When a video of the Duchess of Sussex greeting the public surfaced this week, America’s greatest fear was confirmed: the duchess has gained a British accent. It’s a subtle difference, but one can detect a hint of the Queen’s English in the duchess’s intonation.
“You can hear some sounds changing, yes,” confirms speech and dialect coach John Fleming. “Some examples can be heard in her R sounds at the end of syllables. In recent clips, those Rs are lighter than the typical general American accent. She is also using the British English vowel normally heard in the word ‘thought’ in the phrase ‘We all had a nice day’, in the word ‘all’.”
Aya El Zeiny
Meghan said my name, that’s me done? pic.twitter.com/167F2ubjUh
June 14, 2018
People changing accents is often criticised as a sign of inauthenticity. Madonna, for example, was ridiculed when she started talking like her former husband Guy Ritchie. But dialect coach Pamela Vanderway explains that a change in accent is unavoidable when you start life in a new country.
“It’s absolutely normal for a human being to take on the accent of the people around them when they want to belong to that group,” she tells me on the phone from Los Angeles. “Accents are one of the ways human beings identify as being part of a group. In Meghan’s situation, she is representing the royal family, so she’s part of England. So there’s a particular pull for her to take on that way of speaking and she may or may not be taking it on consciously.”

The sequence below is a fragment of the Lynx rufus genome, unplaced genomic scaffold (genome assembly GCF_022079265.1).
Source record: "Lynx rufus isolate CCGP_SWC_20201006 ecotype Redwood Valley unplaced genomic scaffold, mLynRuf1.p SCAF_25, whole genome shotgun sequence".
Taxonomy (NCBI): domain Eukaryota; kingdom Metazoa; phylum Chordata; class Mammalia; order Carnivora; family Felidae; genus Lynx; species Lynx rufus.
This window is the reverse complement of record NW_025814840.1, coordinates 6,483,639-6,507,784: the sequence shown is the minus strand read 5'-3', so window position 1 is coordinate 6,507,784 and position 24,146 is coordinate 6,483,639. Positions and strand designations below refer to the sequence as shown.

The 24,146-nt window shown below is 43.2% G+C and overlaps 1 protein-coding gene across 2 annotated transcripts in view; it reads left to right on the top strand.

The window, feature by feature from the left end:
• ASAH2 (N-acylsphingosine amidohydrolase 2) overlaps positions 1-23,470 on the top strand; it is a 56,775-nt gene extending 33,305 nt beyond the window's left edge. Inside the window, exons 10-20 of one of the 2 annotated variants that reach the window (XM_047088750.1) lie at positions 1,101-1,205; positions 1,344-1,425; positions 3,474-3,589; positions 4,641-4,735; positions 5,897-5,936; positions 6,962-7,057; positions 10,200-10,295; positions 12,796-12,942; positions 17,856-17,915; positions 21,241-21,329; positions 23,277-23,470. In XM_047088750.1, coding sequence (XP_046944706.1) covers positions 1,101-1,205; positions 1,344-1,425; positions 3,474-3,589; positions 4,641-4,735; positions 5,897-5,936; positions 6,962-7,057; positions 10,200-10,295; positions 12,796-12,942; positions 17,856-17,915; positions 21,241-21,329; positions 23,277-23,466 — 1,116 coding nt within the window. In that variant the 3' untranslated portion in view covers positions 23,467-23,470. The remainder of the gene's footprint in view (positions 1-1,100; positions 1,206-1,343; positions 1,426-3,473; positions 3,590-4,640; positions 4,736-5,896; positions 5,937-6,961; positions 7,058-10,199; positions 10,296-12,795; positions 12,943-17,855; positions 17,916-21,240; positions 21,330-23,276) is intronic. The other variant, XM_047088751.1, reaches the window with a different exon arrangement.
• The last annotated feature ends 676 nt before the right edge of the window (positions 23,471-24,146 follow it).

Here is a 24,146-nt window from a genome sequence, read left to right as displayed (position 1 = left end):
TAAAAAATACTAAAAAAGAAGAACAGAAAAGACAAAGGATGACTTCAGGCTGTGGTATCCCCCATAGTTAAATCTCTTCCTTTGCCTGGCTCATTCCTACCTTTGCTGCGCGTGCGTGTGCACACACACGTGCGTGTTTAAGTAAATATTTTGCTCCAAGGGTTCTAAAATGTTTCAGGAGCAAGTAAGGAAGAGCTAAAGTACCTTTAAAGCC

She says even the idea of a single royal enunciation is a misconception. “Prince Charles himself, if you look up his first television interview ever, his accent has changed,” she says. “Speech is a living thing. It’s not locked down.”
Which makes sense when you recall Lindsay Lohan’s bizarre new accent, debuted after spending time in Turkey, or Charlize Theron’s gradual shredding of her Afrikaans drawl. According to Vanderway, it’s a fast way to fit in or to declare: “I’m with my people.”
But that’s also why the recent duchess revelation has left those of us in North America puzzled as to her new dialect – we feel left behind. (Or maybe more specifically, “What, you think you’re better than me?”) “There’s very much of a cultural identity thing and what accents signify,” she says. “And then we have that other layer of experience, that if someone’s leaving our group and hear them change, we get nervous. My own mother acted like I smelled funny because I talked differently after college.”
Plus, there’s the matter of the duchess being a trained actor. “She likely has had to work in accents before, British or otherwise. This means that her mouth is a little bit more malleable, and so – in the same way that you might pick up a bit of southern US accent on a trip to Georgia – she has picked up some British English sounds after being immersed in the culture and surrounded by various UK accents.”
So even if the duchess begins to sound more British, it’s not a question of abandoning her California dialect, but more a willingness to adapt and to belong with her new family.
And that means we needn’t worry about the duchess rejecting us, because like us, she’s just learning to adapt.
“Do you know how many accents there are on the planet?” Vanderway asks me before we hang up. “Exactly as many people there are.”